" LA 1,5\n"   //code for delay
	    " LA 0,X'42' FLAG FOR SVC 255 \n"
	    " SVC 255 ISSUE SVC" 
	    : /*no outputs*/
	    : "r" (value));
}
int main(int argc, char *argv[])
{	
	int retval=43;
	//int pwmb=0,bin1=2,bin2=3; //speed and direction control for left side motor
	//int pwma=1,ain1=4,ain2=3; //speed and direction control for right side motor
	asm(" WTO 'Hello Moto!' ");
	retval=setup();
	pinMode(0,OUTPUT);pinMode(2,OUTPUT);pinMode(3,OUTPUT); //Left side motor
	digitalWrite(0,LOW);
	pinMode(1,OUTPUT);pinMode(4,OUTPUT);pinMode(5,OUTPUT); //Right side motor
	digitalWrite(1,LOW);

	//drive left side forward for 1.5 sec
	digitalWrite(2,LOW);digitalWrite(3,HIGH);
	digitalWrite(1,HIGH);
	delay(1500);
	digitalWrite(1,LOW);

	asm(" WTO 'OK Bye' ");
   	return retval;
}

3D Printed Case For the Olduino/370

Like everything else in the world, 3D printing is a lot more trouble than you’d think. Anyway, here’s the rogue /158 complete with bogus IPL messages. The Pi is actually hidden behind the chassis although there’s certainly room inside it.

Just For the Record – the OLED

18-10-12 oled
This is based on code from: https://github.com/iliapenev/ssd1306_i2c compied with
gcc pipetext.c ssd1306_i2c.c -lwiringPi -o pipetext
and tested with
echo “Hello World!” | ./pipetext

to use it with Hercules I’ll attach it to a printer as I did with the led pipe.

I’ll use it to pipe output from a hercules printer to the display – i’m imagining something that will echo the stepname and completion code for the last job run.

/******
Pipe text to the ssd1306 i2c driver for  Raspberry Pi
******/
#include 
#include 

#include "ssd1306_i2c.h"

void main() {
        printf("printer pipe to ssd1306\n");

        ssd1306_begin(SSD1306_SWITCHCAPVCC, SSD1306_I2C_ADDRESS);

        ssd1306_display(); //Adafruit logo is visible

  while(!feof(stdin))
  {
        char line[200];
        char ss[200];
        fgets(line, 200, stdin);
        printf("%d: %2x %2x %2x\n",strlen(line),line[0],line[1],line[2]);
        ssd1306_clearDisplay();
        //char* text = "Hello World!";
        ssd1306_drawString(line);
        ssd1306_display();
  }
}

In Which WiringMVS Punches Through TK4- Hercules


Ok. I now have Hercules built to run the TK4- environment properly and I have ported my SVC 255 bodge to that version. This is a change to the emulation of the supervisor call instruction that causes it to execute my C++ code instead of running an MVS operating system routine if a program calls SVC 255 with 0x42 in register 0. My C++ code interprets registers 1 and 2 to call the appropriate wiringPi routine e.g. R1=0 R2=1 is equivalent to pinMode(1,INPUT); R1=5 R2=12345 is a delay of 12345 MS.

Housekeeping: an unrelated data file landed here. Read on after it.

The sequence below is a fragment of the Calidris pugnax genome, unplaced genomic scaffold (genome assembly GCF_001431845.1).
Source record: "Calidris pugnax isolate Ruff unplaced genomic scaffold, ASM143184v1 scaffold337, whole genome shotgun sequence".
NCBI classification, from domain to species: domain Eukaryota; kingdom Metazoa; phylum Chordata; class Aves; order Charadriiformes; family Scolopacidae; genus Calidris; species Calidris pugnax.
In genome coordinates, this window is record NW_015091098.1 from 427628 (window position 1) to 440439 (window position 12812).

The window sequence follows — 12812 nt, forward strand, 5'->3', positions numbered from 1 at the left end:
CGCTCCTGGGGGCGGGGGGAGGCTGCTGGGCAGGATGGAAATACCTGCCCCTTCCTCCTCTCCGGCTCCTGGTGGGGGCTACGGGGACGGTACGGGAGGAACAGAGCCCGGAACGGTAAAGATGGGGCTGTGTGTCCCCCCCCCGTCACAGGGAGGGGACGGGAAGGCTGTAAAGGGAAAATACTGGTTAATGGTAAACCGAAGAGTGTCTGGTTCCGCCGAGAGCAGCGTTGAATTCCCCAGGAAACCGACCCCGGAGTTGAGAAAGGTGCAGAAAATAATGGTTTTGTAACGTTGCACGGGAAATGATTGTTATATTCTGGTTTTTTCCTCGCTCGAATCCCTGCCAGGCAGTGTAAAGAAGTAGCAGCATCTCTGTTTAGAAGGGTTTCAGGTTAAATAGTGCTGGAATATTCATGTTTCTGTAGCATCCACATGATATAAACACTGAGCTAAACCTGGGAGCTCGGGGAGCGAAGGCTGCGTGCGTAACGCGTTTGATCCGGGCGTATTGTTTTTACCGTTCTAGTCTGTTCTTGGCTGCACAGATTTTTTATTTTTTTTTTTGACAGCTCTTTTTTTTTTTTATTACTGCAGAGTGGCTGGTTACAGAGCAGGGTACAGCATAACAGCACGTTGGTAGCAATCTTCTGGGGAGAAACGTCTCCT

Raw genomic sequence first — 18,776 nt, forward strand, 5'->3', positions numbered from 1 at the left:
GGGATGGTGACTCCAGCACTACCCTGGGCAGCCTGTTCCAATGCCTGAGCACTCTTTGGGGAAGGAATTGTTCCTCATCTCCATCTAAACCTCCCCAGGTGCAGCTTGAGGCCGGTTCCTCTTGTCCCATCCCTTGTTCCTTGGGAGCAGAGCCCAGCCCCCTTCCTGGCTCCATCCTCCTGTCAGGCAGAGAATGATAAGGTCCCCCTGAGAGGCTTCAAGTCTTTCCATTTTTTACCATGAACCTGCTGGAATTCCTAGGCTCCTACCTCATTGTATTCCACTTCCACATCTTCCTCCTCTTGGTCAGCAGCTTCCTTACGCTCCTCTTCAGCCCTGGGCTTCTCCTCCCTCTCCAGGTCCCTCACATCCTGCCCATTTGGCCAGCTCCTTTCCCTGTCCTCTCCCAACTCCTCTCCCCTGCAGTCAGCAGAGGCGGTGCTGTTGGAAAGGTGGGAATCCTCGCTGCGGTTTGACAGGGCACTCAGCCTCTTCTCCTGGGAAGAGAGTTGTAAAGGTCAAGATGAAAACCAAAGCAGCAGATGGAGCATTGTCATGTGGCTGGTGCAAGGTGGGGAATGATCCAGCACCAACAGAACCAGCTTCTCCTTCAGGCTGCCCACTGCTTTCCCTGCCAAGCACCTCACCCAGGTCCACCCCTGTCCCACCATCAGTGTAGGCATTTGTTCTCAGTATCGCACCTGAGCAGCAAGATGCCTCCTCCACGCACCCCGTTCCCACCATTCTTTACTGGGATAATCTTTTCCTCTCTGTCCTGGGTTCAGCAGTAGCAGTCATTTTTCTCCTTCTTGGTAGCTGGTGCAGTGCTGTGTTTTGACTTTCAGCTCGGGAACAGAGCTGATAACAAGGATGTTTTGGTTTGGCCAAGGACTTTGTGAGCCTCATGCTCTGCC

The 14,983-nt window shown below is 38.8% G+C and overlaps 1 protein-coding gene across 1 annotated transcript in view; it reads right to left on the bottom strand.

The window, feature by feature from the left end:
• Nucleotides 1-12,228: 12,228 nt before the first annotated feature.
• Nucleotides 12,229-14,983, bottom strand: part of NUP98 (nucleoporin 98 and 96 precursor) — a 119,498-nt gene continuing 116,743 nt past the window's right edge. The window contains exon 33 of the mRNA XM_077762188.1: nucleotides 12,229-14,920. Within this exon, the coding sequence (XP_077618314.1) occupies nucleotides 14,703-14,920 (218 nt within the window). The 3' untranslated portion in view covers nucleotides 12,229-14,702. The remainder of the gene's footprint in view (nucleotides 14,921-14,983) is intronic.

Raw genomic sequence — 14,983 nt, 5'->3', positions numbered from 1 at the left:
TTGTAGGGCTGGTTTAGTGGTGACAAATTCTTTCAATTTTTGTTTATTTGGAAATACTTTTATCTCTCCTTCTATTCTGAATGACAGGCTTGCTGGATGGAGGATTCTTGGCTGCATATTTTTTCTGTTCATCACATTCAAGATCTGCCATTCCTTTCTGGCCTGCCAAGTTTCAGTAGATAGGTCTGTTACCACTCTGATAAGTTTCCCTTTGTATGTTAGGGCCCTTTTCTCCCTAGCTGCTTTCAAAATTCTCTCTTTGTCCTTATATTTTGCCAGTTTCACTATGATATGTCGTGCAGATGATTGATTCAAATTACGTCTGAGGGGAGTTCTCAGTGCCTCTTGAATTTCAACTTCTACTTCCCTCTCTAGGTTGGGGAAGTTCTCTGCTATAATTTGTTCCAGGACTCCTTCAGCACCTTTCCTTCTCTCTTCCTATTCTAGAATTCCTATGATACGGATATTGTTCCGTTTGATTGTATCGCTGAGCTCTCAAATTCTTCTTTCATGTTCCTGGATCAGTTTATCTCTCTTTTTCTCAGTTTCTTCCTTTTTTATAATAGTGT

Below is the jobstream submitted in the demo video and the MVS console after the job ends. There’s nothing very exciting in these baby steps but I am closing in on submitting a batch job and having the rogue 370 driving a robot car.

Olduino/370 Goes Rogue

I’m planning to use the olduino/370 in a couple of projects where it will have to be mobile. It needs a case, and I think it would be funny to have a robot car running around with a miniature mainframe on top.

Accordingly, I am retcon-ing the IBM 370/158 mobile edition. This would’ve been a special purpose mainframe optimized for battery power and use in the field. It has the full 370 instructions set but only limited I/O and it’s meant to be set up in something like a FEMA field camp for keeping track of people and possessions.

The real /158 had a dedicated 3270-type terminal on a separate table and didn’t have much of a control panel. My reimagined version has the screen built into the front of the CPU and an IPL control panel in the bottom right. Only the power button is set up high to keep kids from fiddling with it. Once it’s IPL’d and running the control panel is disabled with a key switch. There’s a running status display on the integrated 3270 but all user interaction is through separate terminals connected through packet radio and the arpanet.